What will cities look like in the coming era, when billions of people are projected to move into major metropolises — most of which are clustered along the coasts — at the same time that waters are rising?
“Instead of moving to higher ground as is usually assumed, what if we were to stay?” mused Jonathon Keats, an artist known for his playful thought experiments. For his latest, the Primordial Cities Initiative at STATE Studio in Berlin, Keats got inspiration from the distant past, when single-celled life-forms were just beginning to establish themselves on Earth. The climate was harsh and unpredictable back then, but cities (of a sort) found a way to exist. They are called stromatolites — communities of single-celled organisms that live immersed in the tides of Earth’s ancient seas. These once-ubiquitous communities now only survive in a few spots in Western Australia and the Bahamas.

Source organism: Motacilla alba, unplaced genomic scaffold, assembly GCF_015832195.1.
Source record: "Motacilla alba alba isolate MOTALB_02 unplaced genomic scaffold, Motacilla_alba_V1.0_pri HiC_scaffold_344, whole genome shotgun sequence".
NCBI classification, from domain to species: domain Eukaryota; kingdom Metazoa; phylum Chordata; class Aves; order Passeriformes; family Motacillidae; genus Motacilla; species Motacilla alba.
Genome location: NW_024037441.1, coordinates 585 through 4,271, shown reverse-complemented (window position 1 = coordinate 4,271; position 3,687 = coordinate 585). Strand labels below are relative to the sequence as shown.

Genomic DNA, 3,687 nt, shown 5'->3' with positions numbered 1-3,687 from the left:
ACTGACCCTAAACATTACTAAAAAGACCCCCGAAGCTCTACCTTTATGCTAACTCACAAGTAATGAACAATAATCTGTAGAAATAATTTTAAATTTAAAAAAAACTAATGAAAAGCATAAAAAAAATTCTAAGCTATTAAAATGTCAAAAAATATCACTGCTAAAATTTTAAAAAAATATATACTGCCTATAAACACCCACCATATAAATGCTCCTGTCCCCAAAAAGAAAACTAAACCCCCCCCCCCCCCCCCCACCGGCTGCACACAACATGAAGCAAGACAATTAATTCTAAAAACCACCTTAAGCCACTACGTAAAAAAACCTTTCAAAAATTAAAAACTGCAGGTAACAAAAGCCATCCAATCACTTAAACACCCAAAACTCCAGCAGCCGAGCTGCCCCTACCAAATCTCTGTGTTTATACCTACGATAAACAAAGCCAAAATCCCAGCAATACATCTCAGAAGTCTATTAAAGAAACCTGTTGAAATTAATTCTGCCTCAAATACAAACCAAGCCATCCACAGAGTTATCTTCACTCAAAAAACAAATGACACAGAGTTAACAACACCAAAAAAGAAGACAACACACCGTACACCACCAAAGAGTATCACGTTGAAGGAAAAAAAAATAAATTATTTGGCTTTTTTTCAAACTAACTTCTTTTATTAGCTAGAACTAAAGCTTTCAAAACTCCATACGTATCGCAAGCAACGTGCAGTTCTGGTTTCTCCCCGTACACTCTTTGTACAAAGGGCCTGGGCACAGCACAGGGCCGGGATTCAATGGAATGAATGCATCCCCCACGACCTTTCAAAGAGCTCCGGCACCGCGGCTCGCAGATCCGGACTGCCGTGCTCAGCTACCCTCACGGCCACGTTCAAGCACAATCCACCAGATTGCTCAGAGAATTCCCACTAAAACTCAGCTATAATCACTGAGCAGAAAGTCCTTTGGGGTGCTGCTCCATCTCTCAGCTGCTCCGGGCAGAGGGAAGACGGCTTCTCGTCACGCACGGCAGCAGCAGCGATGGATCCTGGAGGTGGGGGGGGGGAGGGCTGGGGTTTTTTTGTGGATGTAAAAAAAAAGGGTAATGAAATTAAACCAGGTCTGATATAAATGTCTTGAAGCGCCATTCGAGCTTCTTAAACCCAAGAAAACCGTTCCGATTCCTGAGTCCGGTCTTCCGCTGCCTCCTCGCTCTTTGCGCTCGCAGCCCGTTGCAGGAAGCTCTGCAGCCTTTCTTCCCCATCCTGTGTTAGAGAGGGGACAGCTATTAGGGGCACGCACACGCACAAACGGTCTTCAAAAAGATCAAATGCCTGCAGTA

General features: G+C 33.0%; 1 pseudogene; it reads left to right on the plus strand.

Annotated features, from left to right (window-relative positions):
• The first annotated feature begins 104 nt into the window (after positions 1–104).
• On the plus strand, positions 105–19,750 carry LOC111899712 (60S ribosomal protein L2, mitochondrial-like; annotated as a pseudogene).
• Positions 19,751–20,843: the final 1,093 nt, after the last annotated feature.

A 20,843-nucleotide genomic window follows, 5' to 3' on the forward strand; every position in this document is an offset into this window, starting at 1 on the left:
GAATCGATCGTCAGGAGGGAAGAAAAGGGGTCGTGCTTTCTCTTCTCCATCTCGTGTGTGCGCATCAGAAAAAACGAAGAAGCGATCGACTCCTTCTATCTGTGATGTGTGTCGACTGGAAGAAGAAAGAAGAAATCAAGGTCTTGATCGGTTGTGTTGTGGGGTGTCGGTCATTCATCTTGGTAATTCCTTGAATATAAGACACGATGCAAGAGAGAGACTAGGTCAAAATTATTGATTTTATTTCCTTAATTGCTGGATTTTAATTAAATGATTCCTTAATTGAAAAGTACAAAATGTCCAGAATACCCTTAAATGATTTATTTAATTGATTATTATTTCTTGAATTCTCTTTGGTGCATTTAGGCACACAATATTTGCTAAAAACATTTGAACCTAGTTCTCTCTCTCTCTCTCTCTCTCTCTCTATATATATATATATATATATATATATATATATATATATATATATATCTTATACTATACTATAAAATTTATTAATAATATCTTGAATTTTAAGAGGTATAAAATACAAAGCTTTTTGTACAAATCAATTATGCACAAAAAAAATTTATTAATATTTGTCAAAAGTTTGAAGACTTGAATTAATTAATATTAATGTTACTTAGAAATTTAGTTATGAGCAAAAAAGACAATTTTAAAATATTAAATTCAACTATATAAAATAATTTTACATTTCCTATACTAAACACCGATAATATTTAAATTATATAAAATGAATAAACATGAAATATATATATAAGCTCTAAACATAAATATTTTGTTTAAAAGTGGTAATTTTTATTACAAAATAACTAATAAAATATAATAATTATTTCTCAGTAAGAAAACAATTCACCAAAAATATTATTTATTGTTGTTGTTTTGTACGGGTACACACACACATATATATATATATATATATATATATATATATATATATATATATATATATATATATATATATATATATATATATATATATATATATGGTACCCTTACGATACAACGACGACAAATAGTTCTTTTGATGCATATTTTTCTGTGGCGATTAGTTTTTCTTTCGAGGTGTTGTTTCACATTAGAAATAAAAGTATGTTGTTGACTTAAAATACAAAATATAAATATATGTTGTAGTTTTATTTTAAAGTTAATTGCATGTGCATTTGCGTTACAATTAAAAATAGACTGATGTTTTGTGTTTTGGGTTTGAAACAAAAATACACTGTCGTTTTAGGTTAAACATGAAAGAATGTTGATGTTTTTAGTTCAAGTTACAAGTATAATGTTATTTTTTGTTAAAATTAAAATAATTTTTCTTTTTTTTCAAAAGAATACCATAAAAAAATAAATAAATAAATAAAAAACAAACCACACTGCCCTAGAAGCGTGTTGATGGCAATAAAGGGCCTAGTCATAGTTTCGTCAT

Stromatolites aren’t much to look at — they are basically towers of muddy goop. But if you look at them under a microscope, there’s a lot going on at each level of the tower. On top, there are bacteria that can turn sunlight into food. Below them are layers teeming with different species of single-celled critters, performing different functions at each level. The waste from the uppermost layers filters down, becoming food for the creatures beneath them — classic trickle-down economics (except that it actually works). Get enough of these organisms together, and their ooze starts binding mud in place, eventually forming towers amid the waves.
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